Making Students’ Assets Our #1 Teaching Priority

A MiddleWeb Blog

They say that if we educators embrace the assets our students bring, then our students can shine more brightly and rise to higher levels of success. Let’s think about that.

The phrase “assets based” is thrown around quite a bit lately. But what does it truly mean to take on an assets-based teaching mentality? What does that look like in our classrooms and in our lesson plans? How does it sound? How does it impact the young people in our care?

Knowing our students

I mean REALLY knowing them — beyond the permanent record folder. Yes, we need to know their educational history, their grades, their attendance, and their test scores, but there’s so much more.

We need to know THEM. Who they are outside of the walls of our schoolhouse. What do they love? What makes them happy? Sad? What do they go home to? Who do they go home to? Where did they come from? What traditions do they value? What beliefs do they hold true?

One of the best ways to get to know our students is through conversations. My favorite conversations with kids happened during reading or writing conferences. Students typically never realized that I was filling two needs with one deed during our reading or writing conferences. But I was.

I would pull up a chair next to a student and simply have a casual conversation. My conversations were quick, intentional and powerful. I learned about each student both personally and academically. The conversations had an added bonus. They helped us build relationships. My students felt that I truly cared about them.

Valuing what our students bring

When we value what our students bring, we recognize their history and knowledge and use it as a foundation for their future learning. We take what we know about them and leverage it in our classrooms to propel their growth and progress in language and content. We help students understand that what they currently come to us with is helping them get smarter.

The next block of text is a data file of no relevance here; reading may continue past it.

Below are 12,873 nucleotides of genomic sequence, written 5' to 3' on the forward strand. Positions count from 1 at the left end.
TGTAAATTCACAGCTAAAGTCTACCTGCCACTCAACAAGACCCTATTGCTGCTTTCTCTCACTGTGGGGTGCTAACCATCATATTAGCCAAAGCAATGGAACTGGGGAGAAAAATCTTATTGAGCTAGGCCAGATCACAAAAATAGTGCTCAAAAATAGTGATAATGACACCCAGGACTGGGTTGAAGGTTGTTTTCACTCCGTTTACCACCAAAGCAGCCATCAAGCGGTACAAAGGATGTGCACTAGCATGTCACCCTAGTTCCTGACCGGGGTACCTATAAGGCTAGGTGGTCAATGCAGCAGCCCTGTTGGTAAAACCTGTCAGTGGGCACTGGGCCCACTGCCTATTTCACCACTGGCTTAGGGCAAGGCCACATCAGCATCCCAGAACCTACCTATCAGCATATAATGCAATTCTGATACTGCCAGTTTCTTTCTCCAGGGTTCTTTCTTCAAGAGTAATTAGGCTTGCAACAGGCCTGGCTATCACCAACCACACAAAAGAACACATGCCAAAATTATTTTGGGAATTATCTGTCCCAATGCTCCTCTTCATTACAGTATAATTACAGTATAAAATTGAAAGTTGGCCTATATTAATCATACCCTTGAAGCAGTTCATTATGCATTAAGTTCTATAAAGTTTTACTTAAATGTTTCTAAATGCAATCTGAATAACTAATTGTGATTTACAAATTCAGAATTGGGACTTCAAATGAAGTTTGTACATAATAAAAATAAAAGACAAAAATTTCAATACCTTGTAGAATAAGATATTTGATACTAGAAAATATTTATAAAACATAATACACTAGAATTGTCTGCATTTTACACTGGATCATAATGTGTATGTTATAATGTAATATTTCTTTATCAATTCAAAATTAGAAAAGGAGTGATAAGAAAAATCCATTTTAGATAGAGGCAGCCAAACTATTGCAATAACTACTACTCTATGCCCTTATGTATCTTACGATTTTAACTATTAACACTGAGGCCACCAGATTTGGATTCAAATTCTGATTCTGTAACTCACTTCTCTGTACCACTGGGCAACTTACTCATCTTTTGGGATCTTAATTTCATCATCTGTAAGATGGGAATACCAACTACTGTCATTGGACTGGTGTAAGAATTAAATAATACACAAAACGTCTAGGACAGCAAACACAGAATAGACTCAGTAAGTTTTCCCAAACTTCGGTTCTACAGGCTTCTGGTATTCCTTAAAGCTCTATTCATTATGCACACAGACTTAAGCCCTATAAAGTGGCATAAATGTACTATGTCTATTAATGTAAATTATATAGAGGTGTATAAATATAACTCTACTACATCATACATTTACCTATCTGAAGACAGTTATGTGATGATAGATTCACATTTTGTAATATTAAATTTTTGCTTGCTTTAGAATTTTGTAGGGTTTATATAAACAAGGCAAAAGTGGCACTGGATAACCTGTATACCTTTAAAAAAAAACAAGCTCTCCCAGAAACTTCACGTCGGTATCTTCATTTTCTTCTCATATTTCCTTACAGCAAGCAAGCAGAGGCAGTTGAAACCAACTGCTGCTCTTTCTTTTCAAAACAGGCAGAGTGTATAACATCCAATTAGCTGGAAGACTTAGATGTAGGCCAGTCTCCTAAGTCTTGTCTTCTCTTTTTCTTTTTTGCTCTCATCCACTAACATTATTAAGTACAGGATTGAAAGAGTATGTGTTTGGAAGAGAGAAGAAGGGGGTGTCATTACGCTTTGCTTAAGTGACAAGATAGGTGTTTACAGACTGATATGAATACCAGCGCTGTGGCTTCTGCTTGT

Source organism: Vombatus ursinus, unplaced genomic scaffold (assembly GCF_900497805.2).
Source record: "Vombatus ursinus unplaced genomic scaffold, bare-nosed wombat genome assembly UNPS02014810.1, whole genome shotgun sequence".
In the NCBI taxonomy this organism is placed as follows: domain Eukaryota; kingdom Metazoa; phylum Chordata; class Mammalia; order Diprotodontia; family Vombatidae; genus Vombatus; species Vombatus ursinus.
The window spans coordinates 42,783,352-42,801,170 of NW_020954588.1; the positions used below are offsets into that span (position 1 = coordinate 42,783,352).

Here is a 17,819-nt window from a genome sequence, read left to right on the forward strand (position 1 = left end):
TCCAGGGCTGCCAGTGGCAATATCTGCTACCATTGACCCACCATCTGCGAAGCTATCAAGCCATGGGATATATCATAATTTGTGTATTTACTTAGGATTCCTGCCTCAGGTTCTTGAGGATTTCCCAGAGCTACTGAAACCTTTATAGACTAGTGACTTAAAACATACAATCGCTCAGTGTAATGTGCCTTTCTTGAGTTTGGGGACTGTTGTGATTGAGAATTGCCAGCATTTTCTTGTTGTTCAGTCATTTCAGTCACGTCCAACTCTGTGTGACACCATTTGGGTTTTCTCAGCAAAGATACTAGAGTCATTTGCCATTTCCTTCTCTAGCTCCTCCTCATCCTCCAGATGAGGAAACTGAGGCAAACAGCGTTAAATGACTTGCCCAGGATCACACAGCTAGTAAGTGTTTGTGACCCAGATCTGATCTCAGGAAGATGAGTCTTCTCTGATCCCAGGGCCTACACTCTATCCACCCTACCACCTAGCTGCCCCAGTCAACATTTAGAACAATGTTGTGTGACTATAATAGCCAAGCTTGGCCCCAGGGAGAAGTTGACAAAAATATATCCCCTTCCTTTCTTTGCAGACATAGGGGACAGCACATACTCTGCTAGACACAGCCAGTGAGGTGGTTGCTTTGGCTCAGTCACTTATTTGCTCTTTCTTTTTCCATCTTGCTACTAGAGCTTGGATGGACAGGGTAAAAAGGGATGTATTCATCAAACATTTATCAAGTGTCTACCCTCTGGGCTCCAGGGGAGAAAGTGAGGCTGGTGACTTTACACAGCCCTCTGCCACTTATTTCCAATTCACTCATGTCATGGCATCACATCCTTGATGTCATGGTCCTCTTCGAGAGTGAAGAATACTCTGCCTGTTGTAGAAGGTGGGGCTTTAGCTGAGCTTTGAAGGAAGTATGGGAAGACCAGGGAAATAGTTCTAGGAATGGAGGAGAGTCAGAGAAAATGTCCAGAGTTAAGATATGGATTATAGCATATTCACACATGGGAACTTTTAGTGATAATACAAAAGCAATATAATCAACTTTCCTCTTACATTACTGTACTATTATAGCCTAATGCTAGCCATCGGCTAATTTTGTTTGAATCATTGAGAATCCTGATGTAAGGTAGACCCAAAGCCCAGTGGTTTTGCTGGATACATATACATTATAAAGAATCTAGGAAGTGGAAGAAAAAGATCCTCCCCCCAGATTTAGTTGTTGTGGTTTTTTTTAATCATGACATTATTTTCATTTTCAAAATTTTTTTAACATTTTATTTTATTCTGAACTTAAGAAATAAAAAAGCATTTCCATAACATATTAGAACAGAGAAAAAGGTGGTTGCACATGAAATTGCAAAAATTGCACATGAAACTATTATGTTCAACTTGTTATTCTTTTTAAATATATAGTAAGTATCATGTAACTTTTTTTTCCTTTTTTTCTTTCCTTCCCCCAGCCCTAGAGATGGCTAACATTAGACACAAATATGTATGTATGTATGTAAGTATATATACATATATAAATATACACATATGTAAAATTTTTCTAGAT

Valuing what our students bring can happen naturally, or we might have to work on it. It might need to be an intentional push on our behalf. For example, if we know our students speak another language, learning a few key words or phrases in their native language shows that we value their native language. This also shows the rest of the class that knowing another language is cool, that languages are good, and that diversity is a positive thing.
For students that are at the early stages of language acquisition, providing some home language support values what they know and prepares them for their target language. Our native languages are assets to us when we are acquiring a new language. In fact, I’d argue that native language is the biggest asset.

Our kids need to understand this strength and embrace it! So many of our students don’t realize this and rather try to shed their native language because of embarrassment. This harms them not only personally but academically.

There are many ways to implement native language supports. One is to provide students with bilingual dictionaries or Google translate. Another is to provide students with information and text in their native language. Encouraging and embracing native language support is an essential practice.

Tap into your students’ families. Many of our students come from culturally rich backgrounds that are different from our own. We can capitalize on this by opening our classroom doors and allowing parents to come in and share their expertise. If we invest time in getting to know our students’ families, we will know what types of specialties they have or experiences they can share. Reach out to parents and invite them to come and present to the classroom.